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A web application I am working on has encountered an unexpected 'bug' - The database of the app has two tables (among many others) called 'States' and 'Cities'.

'States' table fields:

-------------------------------------------
idStates   |   State   |   Lat   |   Long
-------------------------------------------

'idStates' is an auto-incrementing primary key.

'Cities' table fields:

----------------------------------------------------------
idAreaCode   |   idStates   |   City   |   Lat   |   Long
----------------------------------------------------------

'idAreaCode' is a primary key consisting of country code + area code (e.g. 91422 where 91 is the country code for india and 422 is the area code of a city in India). 'idStates' is a foreign key derived from 'States' table to associate each city in the 'Cities' table with its corresponding State.

We figured that the country code + area code combination would be unique for each city, and thus could safely be used as a primary key. Everything was working. But a location in India found an unexpected 'flaw' in the db design - India, like the US is a federal democracy and is geographically divided into many states or union territories. Both the states and union territories data is stored in the 'States' table. There is, however, one location - Chandigarh - which belongs to TWO states (Haryana and Punjab) and is also a union territory by itself.

Obviously, the current db design doesn't allow us to store more than one record of the city 'Chandigarh'.

One of the solutions suggested is to create a primary key combining the columns 'idAreaCode' and 'idStates'.

I'd like to know if this is the best solution possible?

(FYI: we are using MySQL with the InnoDB engine).


More information:

  • The database stores meteorological information for each city. Thus, the state and city are the starting point of each query.
  • Fresh data for each city is inserted everyday using a CSV file. The CSV file includes an idStates (for state) and idAreaCode (for city) column which is used to identify each record.
  • Database normalization is important to us.


Note: The reason for not using an auto incrementing primary key for the city table is that the database is updated everyday / hourly using a CSV file (which is generated by another app). And each record in the CSV file is identified by the idStates and idAreaCode column. Hence it is preferred that the primary key used in the city table is the same for every city, even if the table is deleted and refreshed again. Zip codes (or pin codes) and area codes (or STD codes) meet the criteria of being unique, static (don't change often) and a ready list of these are easily available. (We decided on area codes for now because India is in the process of updating its pin codes to a new format).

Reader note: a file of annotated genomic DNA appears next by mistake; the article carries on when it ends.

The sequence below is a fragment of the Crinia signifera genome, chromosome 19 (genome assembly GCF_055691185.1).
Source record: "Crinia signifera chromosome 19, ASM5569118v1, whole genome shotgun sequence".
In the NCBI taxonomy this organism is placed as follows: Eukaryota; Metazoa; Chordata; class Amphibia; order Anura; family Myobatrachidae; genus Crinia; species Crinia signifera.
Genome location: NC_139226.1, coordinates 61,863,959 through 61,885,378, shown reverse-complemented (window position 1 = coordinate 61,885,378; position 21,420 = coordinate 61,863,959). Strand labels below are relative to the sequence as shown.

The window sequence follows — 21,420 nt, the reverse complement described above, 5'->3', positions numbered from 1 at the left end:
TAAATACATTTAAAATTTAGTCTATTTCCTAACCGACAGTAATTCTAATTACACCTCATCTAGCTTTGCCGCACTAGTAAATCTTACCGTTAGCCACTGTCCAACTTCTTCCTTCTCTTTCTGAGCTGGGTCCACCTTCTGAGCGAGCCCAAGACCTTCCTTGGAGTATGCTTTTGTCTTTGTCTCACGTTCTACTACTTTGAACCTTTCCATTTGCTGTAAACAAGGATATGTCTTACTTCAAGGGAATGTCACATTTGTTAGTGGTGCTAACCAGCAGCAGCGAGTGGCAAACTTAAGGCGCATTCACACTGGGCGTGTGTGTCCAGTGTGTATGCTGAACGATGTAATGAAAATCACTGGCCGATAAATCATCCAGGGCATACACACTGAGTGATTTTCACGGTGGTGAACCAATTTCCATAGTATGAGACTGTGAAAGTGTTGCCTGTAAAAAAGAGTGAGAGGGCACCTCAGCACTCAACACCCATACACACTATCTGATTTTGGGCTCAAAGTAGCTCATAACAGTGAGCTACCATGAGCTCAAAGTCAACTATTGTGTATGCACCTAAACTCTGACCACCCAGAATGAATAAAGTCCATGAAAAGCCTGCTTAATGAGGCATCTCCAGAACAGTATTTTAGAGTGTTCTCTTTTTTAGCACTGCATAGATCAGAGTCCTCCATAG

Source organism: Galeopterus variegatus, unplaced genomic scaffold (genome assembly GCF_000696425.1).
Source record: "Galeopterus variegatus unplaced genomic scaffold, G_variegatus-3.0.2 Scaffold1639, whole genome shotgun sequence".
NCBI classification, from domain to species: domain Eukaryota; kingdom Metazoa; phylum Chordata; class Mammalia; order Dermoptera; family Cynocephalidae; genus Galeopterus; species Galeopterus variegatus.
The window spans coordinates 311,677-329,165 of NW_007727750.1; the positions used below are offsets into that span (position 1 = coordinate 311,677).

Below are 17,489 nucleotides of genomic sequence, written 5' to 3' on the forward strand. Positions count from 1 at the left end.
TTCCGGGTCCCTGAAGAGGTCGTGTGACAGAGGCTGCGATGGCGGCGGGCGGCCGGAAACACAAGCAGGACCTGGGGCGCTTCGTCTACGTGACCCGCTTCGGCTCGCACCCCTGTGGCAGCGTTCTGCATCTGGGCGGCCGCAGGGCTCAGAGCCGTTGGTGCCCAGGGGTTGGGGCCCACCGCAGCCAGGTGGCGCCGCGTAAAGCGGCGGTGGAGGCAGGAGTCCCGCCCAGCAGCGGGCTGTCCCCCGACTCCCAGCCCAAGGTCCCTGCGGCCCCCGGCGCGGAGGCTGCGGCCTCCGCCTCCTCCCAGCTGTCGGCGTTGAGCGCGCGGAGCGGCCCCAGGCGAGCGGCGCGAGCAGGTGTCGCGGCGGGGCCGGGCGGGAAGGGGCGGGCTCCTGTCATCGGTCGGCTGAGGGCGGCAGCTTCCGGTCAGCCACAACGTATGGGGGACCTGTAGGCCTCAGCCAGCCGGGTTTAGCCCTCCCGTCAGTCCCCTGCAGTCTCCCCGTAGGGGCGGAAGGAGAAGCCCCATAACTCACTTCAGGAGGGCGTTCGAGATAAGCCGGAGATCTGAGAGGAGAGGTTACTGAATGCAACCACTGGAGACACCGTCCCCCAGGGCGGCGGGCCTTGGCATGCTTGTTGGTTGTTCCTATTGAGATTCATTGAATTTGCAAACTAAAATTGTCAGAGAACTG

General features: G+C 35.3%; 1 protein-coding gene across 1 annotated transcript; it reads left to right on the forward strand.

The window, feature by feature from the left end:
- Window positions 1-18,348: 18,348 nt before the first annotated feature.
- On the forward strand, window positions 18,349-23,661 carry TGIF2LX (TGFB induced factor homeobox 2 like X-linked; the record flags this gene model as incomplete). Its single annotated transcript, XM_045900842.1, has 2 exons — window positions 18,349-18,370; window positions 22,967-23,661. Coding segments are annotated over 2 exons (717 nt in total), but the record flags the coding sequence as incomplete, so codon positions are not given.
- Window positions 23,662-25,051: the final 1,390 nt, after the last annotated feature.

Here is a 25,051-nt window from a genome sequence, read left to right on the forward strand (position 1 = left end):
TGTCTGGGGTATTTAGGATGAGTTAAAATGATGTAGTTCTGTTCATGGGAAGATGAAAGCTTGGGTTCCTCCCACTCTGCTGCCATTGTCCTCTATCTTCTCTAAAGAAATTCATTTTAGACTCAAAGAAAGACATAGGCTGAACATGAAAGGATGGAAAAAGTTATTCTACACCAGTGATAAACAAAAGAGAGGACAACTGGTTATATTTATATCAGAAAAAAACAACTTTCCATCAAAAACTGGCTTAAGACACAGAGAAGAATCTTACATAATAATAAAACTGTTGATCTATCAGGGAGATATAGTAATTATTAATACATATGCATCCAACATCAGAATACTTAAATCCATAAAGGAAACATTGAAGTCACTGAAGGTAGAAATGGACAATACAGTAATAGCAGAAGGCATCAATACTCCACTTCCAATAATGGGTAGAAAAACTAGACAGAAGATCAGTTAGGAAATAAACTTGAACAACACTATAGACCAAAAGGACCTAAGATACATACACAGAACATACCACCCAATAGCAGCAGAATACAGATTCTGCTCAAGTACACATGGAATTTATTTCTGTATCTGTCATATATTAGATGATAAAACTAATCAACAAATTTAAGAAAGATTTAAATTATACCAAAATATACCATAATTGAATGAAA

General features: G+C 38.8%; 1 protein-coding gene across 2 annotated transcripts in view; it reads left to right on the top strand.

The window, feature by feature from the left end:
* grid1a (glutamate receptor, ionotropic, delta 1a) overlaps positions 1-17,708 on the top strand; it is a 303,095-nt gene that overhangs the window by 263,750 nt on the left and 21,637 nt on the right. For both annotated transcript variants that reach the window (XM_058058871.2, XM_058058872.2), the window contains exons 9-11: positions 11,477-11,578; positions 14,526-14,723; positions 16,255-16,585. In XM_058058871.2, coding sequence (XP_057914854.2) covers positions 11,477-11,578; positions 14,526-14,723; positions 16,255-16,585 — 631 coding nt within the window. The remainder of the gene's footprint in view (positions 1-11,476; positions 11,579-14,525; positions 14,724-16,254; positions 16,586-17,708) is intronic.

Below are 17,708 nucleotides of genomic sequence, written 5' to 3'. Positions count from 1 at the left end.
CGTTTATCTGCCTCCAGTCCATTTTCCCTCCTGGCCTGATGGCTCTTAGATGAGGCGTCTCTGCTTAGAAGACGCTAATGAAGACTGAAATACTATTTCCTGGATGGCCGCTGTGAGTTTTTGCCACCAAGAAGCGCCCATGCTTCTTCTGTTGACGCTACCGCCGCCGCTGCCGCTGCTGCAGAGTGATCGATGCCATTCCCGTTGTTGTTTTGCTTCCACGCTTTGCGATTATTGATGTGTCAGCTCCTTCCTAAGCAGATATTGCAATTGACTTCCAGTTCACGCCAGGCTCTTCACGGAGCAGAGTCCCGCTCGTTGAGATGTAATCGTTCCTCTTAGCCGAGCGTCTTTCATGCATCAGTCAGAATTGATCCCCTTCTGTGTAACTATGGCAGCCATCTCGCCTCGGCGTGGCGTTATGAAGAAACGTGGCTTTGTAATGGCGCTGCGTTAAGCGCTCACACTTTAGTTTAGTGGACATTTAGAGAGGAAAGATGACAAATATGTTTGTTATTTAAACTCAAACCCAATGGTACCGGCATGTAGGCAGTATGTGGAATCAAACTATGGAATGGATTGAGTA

The solution we decided on was to handle this at the application level instead of making changes to the database design. In the database we will only be storing one record of 'Chandigarh'. In the application we've created a flag for any search for 'Chandigarh, Punjab' or 'Chandigarh, Haryana' to redirect search to this record. Yeah, it's not ideal, but an acceptable compromise since this is the ONLY exception we've come across so far.

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8 Answers 8

up vote 3 down vote accepted

It sounds like you are gathering data for a telephone directory. Are you? Why are states important to you? The answer to this question will probably determine which database design will work best for you.

You may think that it's obvious what a city is. It's not. It depends on what you are going to do with the data. In the US, there is this unit called MSA (Metropolitan Statistical Area). The Kansas City MSA spans both Kansas City, Kansas and Kansas City, Missouri. Whether the MSA unit makes sense or not depends on the intended use of the data. If you used area codes in US to determine cities, you'd end up with a very different grouping than MSAs. Again, it depends on what you are going to do with the data.

In general whenever hierarchical patterns of political subdivisions break down, the most general solution is to consider the relationship many-to-many. You solve this problem the same way you solve other many-to-many problems. By creating a new table, with two foreign keys. In this case the foreign keys are IdAreacode and IdStates.

Now you can have one arecode in many states and one state spanning many area codes. It seems a shame to accpet this extra overhead to cover just one exception. Do you know whether the exception you have uncovered is just the tip of the iceberg, and there are many such exceptions?